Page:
Hemiptera (bugs) cicadas, leaf hoppers, frog hoppers, etc.

cuckoo spit, spittle bug spit

Aphrophoridae, Cuckoo spit, spittlebug, froghoppers

Cuckoo-spit is formed by the young of Cercopis sp., Philaenus spumarius and others in the Aphrophoridae family, the insect is also known as the spittlebug. There are 9 British species in this family.

The fantastic feats of the adult cuckoo spit / spittlebugs

The average adult length of U. K. species is around 6 mm; average weight is around 12 mg, yet they can exert a force 100 times greater that their own body weight. To put this into perspective a fit adult human can manage only 3 times. Take off velocity is 4 m/sec., with an initial acceleration of 400 m/sec., and G force of over 400! Its hind legs are so specialized for jumping that they are useless for walking, and they get dragged behind when the insect walks.

Philaenus spumarius is around 5 - 6 mm long when fully grown, and varied in colour from yellow right through to black. The nymphs are yellow or light green. The nymphs are common from May - June, and the adults from June - October.

Cuckoo spit, spittlebug lifecycle

The female lays eggs in the crevices of dead plant stems in October or November (see the photograph on the left). The eggs hatch in the spring. The nymph climbs the stem of a plant and starts to suck sap. It secretes fluid from its rear end and turns this into foam by blowing air out of its hind spiracles (paired air holes running down the sides of the insect's body). The foam protects the young insect and stops it from drying out. The adult appears from June - November. They are brown, 5 - 7 mm long, and common on hawthorn, sorrel and other plants.

Delphicidae family, Leafhoppers

75 British species. On the right is Stenocranus minutus, a brown leafhopper.

Stenocranus minutus adult, a brown leafhopper

Cicadidae family

There are around 2000 species of cicada world wide; mainly tropical and sub-tropical, but only one species in Britain. Both adults and nymphs suck sap from plants. Below right is a cicada nymph, and on the right is the adult. Below shows the adult emerging from the final nymphal stage.

Cicadas are easily recognised by their broad head, large eyes and large size most adults being at least 15 mm long, and in some species can be 110 mm long.

The adults have two pairs of membranous wings which are held roof-wise over the body. The front pair being much larger than the rear pair.

Cicada adult

Cicada emerging from final nymphal stage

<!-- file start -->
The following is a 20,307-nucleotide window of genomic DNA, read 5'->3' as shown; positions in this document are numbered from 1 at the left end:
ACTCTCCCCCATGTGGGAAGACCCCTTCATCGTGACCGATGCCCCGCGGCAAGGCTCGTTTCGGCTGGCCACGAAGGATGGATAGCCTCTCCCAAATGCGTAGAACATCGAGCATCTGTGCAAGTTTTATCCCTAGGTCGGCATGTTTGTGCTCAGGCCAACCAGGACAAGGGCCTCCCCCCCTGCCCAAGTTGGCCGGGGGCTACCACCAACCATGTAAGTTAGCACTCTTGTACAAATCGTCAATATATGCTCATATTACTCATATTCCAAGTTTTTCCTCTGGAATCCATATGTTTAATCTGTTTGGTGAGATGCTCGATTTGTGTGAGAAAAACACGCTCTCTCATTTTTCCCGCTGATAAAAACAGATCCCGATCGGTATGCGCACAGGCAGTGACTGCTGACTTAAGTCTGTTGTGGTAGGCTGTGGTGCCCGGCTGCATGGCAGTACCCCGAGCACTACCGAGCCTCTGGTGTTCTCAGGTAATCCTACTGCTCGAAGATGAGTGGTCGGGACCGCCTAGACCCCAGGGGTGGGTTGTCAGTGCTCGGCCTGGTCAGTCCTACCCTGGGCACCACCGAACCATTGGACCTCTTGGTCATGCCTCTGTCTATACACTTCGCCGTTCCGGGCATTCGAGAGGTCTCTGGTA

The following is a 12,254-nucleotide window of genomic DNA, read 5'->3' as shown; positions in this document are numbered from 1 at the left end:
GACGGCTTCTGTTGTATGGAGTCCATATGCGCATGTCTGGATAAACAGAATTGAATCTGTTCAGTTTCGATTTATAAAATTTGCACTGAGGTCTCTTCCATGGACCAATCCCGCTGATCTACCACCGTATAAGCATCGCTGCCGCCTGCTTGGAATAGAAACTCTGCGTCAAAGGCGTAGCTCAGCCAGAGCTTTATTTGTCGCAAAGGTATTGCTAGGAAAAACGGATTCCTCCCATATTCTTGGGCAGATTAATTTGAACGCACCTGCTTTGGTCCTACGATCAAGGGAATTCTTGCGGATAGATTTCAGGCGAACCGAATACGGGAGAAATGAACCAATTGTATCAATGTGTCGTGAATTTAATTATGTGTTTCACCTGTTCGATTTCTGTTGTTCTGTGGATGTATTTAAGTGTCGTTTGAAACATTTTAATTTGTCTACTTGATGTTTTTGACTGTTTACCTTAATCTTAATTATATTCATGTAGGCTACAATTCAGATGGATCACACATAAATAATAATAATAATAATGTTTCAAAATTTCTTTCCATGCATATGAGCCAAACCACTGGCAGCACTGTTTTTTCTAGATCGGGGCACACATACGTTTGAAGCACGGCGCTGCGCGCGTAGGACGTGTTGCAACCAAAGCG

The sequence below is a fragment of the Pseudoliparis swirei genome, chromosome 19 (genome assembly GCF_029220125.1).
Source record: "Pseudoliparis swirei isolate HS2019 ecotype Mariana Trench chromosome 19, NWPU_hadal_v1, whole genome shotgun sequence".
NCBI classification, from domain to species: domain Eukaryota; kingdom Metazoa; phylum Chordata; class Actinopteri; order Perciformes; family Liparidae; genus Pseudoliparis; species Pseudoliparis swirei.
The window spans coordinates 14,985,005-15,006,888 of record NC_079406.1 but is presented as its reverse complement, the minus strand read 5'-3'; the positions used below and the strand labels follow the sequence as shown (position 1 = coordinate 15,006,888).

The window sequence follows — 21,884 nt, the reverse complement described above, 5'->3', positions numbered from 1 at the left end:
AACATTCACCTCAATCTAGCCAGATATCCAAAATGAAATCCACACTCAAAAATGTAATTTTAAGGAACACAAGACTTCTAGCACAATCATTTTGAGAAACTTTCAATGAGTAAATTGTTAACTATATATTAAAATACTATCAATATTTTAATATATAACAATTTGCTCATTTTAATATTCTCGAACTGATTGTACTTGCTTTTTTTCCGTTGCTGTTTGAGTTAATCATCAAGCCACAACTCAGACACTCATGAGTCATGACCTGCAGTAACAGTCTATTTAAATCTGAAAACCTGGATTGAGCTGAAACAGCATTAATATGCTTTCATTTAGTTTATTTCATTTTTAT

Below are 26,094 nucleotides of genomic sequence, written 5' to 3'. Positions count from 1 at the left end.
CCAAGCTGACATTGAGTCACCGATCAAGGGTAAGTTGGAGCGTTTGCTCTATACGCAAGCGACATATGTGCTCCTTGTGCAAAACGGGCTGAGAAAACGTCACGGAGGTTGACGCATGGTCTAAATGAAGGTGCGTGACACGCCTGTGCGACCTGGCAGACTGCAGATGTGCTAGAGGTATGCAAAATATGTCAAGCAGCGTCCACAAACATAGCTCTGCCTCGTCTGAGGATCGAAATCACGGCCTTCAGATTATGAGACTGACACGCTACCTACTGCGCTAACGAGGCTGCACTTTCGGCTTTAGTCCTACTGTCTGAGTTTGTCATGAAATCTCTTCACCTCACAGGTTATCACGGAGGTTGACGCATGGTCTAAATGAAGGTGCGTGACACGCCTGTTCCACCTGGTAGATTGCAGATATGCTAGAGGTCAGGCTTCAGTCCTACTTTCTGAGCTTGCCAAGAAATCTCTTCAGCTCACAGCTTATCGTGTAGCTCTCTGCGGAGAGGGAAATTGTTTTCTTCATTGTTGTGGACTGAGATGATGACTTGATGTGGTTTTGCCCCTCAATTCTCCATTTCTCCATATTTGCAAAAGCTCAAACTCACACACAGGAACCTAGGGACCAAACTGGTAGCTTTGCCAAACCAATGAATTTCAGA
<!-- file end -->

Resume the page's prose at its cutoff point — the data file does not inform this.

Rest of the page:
Adult males can make a very loud noise when they vibrate membranes in a pair of organs, called tymbals, on their lower abdomen. They do this to attract a mate. This is called stridulation. the noise can be heard up to 1 km away.

Cicada lifecycle

After mating the female lays her eggs in twigs on the host plant by cutting slits with her ovipositor. She lays between 3 and 20 eggs in each slit, and a single female can lay around 300 eggs in her lifetime. The eggs can take a long time to hatch - often over 3 months. The eggs hatch and the nymphs drop to the ground and dig into the soil. This is where they will spend most of their life sucking sap from roots.

The length of time spent as a nymph depends on the species, but it is usually a prime number, e.g. 7, 13, 17. In North America the 17 year cicada is Magicicada septendecim, and the 13 year is Magicicada cassisii or cassini. Although for some grass-feeding species it can be less that a year.

Mature nymphs emerge from the soil and climb up anything handy, then moult into adults. Adult life is short; usually from as little as 3 days to 8 weeks dpending on conditions and species.

On the left is a photograph sent to me by a visitor to the site. It shows an adult cicada emerging from the exoskeleton of its final nymph stage. At the end of the final nymph stage it digs out of the soil to reach the surface. When the adult emerges the wings and outer surfaces are soft and crumpled. Blood pumped through the wings veins will expand the wings to their full extent, and the air will dry and harden the adult exoskeleton. As it dries the final colouration of the insect will emerge.

On the right is a cicada nymph, note the front legs adapted for digging in the soil cicada nymph